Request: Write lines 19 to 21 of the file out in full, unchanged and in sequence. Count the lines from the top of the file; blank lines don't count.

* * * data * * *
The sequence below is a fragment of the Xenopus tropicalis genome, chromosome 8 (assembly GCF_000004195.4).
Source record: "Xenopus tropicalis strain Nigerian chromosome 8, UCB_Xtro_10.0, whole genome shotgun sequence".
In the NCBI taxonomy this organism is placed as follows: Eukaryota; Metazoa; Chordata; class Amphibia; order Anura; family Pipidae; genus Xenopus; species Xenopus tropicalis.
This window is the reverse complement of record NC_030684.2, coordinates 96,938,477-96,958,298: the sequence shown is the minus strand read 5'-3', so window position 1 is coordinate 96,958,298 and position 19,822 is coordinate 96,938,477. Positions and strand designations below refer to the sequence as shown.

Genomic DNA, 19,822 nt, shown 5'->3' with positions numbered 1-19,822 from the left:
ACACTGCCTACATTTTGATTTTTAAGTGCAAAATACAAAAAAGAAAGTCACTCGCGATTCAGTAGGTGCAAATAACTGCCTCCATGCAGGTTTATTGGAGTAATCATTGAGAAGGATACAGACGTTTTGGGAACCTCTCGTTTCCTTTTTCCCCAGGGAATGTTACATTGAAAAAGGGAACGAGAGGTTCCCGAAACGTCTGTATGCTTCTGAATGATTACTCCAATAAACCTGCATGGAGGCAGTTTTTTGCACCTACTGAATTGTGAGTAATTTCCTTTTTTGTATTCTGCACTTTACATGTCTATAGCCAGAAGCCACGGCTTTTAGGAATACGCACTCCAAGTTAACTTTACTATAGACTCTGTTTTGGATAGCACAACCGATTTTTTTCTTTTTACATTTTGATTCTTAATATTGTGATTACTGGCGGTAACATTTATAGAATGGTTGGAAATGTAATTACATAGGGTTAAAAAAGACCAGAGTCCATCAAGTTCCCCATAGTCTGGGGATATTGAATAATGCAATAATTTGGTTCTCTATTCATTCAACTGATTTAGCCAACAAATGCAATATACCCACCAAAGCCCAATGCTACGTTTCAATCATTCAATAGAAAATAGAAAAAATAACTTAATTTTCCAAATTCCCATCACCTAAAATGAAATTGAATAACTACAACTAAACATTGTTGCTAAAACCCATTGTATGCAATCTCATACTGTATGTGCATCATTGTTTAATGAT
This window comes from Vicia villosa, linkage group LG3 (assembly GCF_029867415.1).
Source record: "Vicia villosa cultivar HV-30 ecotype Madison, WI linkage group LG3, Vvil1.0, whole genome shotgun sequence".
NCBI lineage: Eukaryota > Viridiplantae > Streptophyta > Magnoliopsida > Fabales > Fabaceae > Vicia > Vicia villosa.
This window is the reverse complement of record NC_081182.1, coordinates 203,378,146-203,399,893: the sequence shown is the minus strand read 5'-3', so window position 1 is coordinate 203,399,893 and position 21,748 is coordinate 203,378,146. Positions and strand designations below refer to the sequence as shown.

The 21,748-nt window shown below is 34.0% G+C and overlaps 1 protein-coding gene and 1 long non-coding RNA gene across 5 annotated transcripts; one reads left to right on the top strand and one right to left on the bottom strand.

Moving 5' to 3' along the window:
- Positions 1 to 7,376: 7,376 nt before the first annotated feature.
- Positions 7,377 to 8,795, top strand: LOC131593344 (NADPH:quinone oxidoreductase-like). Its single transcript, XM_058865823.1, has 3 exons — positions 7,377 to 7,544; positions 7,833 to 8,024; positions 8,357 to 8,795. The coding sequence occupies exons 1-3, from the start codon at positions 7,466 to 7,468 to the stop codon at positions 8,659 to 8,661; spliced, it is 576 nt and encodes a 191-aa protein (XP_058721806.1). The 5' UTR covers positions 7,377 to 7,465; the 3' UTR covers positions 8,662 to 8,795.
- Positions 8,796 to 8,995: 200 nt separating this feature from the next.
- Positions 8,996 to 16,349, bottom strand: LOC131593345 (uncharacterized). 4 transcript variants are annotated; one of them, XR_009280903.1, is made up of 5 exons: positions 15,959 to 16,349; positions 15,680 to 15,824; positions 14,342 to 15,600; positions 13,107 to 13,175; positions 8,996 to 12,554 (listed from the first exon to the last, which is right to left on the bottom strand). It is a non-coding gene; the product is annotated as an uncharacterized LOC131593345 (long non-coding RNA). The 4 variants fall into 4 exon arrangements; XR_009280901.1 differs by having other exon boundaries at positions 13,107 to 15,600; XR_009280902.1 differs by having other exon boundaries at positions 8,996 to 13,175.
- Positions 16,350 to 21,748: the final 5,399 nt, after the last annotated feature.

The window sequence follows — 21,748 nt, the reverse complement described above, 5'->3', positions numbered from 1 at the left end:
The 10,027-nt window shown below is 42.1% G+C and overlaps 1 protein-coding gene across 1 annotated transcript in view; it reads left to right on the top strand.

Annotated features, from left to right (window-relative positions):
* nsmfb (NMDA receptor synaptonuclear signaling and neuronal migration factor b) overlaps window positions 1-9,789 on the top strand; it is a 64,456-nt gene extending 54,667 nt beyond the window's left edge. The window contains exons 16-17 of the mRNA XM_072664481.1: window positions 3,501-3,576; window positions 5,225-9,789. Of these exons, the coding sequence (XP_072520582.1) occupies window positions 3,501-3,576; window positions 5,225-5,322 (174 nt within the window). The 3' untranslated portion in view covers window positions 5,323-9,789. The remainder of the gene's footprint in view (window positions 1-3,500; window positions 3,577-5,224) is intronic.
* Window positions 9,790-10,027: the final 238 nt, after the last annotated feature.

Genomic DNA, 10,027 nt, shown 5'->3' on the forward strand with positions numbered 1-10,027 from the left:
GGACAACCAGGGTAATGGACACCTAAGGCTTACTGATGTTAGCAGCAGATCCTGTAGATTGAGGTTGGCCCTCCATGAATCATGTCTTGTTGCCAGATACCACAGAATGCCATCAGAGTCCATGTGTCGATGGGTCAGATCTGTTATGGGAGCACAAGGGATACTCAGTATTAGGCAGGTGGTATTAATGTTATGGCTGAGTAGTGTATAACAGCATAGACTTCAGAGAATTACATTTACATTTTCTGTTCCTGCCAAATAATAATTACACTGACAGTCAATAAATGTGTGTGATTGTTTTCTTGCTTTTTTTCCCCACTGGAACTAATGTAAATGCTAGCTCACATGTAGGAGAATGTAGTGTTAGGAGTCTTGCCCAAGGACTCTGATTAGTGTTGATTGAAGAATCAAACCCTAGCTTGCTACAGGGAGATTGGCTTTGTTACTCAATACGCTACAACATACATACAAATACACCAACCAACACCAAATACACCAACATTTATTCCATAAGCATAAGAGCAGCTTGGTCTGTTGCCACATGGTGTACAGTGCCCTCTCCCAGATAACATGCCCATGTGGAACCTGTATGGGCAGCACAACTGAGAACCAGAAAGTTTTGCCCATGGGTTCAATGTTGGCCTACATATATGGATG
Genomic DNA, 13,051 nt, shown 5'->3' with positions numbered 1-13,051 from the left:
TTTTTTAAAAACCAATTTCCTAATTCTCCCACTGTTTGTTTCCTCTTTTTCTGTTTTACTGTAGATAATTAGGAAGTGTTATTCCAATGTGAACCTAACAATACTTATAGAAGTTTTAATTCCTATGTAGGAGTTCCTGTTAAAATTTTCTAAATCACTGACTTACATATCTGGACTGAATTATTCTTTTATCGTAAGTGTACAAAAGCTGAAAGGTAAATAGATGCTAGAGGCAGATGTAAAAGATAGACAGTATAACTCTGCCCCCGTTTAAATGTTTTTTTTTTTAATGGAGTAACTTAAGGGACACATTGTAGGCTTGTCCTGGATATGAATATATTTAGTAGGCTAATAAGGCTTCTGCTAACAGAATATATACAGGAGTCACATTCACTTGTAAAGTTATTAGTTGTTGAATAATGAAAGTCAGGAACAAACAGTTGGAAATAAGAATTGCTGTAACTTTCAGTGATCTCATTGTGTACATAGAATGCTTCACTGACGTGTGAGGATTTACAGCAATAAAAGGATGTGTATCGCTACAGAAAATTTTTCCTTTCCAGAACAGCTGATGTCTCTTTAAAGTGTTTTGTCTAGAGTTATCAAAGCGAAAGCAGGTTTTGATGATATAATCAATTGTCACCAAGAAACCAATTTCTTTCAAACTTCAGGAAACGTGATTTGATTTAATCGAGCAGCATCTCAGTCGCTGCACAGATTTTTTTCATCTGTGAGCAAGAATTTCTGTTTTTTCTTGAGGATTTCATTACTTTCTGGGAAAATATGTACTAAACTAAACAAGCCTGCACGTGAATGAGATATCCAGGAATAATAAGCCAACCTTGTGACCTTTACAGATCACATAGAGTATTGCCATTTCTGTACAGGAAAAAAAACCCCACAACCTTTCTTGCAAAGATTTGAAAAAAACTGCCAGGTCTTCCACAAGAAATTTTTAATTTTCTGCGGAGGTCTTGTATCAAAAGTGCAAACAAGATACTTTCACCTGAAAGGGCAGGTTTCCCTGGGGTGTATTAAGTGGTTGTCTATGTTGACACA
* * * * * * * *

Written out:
The 10,027-nt window shown below is 42.1% G+C and overlaps 1 protein-coding gene across 1 annotated transcript in view; it reads left to right on the top strand.

Annotated features, from left to right (window-relative positions):
* nsmfb (NMDA receptor synaptonuclear signaling and neuronal migration factor b) overlaps window positions 1-9,789 on the top strand; it is a 64,456-nt gene extending 54,667 nt beyond the window's left edge. The window contains exons 16-17 of the mRNA XM_072664481.1: window positions 3,501-3,576; window positions 5,225-9,789. Of these exons, the coding sequence (XP_072520582.1) occupies window positions 3,501-3,576; window positions 5,225-5,322 (174 nt within the window). The 3' untranslated portion in view covers window positions 5,323-9,789. The remainder of the gene's footprint in view (window positions 1-3,500; window positions 3,577-5,224) is intronic.